The Info List - Cliff Fletcher

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George Clifford "Cliff" Fletcher (born August 16, 1935) is a National Hockey League executive and is a former general manager of the Atlanta Flames/Calgary Flames, Toronto Maple Leafs, and Phoenix Coyotes. He is currently a Senior Advisor to the Toronto Maple Leafs. Some of his nicknames are the "Silver Fox"[1] and "Trader Cliff".[2]


1 Career

1.1 Early positions 1.2 Flames 1.3 Maple Leafs 1.4 Lightning 1.5 Coyotes 1.6 Return to Toronto

2 Hockey Hall of Fame 3 Family 4 References 5 External links

Career[edit] Early positions[edit] Fletcher started his career in 1956 for the Montreal
Canadiens as a scout under Sam Pollock, then later became the General Manager of the Verdun Blues junior team. He joined the expansion St. Louis Blues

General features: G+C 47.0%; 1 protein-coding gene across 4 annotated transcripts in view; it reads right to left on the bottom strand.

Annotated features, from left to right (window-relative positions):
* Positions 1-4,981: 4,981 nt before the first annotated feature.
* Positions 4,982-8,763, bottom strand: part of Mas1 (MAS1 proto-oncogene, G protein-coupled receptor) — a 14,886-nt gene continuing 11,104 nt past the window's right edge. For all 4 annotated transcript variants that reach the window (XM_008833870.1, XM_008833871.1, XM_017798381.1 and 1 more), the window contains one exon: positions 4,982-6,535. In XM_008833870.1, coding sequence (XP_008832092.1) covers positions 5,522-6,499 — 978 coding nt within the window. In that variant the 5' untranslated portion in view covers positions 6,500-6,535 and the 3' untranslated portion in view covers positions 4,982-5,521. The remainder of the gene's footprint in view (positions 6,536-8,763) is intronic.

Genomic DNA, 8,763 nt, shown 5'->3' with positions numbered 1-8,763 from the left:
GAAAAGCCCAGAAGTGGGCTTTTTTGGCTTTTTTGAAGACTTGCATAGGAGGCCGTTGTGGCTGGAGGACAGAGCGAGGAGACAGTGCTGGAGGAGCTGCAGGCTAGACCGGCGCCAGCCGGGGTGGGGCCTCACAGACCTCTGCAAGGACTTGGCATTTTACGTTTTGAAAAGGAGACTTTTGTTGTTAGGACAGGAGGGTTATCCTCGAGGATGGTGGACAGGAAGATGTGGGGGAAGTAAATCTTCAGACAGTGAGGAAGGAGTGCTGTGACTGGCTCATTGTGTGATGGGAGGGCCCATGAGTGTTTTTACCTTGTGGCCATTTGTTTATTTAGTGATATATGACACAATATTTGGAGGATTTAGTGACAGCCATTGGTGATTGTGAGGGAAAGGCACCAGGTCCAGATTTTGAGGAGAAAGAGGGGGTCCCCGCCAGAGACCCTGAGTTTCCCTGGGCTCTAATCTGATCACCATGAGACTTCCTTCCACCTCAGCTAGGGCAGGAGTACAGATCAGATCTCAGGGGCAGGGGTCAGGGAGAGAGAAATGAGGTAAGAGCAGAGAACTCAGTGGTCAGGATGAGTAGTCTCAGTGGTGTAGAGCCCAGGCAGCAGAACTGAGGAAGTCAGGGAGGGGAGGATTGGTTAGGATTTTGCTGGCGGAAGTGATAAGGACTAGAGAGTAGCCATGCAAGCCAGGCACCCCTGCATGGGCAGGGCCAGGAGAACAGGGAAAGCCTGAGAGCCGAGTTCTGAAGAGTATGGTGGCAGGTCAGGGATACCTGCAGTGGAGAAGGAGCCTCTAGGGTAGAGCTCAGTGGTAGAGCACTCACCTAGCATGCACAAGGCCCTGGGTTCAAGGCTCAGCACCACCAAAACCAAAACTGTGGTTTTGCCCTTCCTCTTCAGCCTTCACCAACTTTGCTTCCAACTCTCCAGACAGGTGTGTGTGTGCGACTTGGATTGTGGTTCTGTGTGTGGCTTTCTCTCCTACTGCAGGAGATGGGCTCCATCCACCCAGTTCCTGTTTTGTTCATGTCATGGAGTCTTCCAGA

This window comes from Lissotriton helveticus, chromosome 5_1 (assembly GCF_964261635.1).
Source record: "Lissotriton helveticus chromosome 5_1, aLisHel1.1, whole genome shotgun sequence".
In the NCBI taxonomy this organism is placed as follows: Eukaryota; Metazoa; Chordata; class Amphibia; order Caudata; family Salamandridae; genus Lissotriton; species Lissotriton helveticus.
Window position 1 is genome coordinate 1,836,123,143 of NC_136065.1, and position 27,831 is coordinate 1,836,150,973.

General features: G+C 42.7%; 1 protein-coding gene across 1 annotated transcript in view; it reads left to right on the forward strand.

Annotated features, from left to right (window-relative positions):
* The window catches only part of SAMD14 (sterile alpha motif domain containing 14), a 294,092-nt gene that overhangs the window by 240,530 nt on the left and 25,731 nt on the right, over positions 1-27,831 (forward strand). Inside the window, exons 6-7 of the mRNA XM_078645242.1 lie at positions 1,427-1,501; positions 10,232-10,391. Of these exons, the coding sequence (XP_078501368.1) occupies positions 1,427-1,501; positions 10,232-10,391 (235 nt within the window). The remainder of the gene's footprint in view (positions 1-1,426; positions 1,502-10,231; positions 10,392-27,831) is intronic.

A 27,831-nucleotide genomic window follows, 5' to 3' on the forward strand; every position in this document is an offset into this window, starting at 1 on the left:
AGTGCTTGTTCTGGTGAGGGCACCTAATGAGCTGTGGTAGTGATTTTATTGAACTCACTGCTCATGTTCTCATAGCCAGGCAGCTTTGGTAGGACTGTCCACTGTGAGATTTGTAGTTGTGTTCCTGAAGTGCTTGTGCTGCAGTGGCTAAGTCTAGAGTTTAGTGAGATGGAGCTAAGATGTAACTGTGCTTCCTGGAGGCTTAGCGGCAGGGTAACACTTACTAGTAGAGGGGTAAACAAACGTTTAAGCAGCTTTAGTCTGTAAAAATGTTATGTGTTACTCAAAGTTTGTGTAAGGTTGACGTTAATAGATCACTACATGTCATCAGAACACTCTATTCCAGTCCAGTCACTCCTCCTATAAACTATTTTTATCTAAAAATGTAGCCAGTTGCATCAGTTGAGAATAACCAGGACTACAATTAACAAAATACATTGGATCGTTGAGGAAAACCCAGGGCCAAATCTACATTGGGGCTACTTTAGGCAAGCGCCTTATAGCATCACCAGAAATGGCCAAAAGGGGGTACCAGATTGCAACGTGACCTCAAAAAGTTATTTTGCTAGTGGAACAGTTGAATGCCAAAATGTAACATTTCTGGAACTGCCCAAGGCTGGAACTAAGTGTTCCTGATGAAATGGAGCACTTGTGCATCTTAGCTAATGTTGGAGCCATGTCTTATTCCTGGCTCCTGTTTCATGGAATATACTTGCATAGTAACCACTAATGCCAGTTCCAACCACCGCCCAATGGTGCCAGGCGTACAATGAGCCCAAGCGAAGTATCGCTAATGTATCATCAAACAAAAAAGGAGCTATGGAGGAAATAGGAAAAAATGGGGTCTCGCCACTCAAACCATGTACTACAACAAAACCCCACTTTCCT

St. Louis Blues
in 1966 as a scout for Eastern Canada
worked his way up to the assistant GM position. With Fletcher's help, the Blues advanced to the Stanley Cup
Stanley Cup
finals in each of their first three years, a feat unmatched to this day. Fletcher's general manager career started in the Central Hockey League with the Kansas City Blues when he was awarded the top job in January 1971 during a mid-season shake-up that also saw John Choyce appointed as the team's new head coach.[3] In 1972, he accepted the opportunity to run an NHL team when offered the GM position in Atlanta. Flames[edit] Fletcher joined the newly minted expansion Atlanta Flames
Atlanta Flames
team as General Manager, remaining with the Flames in that capacity through and after the team's move to Calgary, Alberta
Calgary, Alberta
in 1980. Over the next 10 years, he oversaw the Calgary Flames
Calgary Flames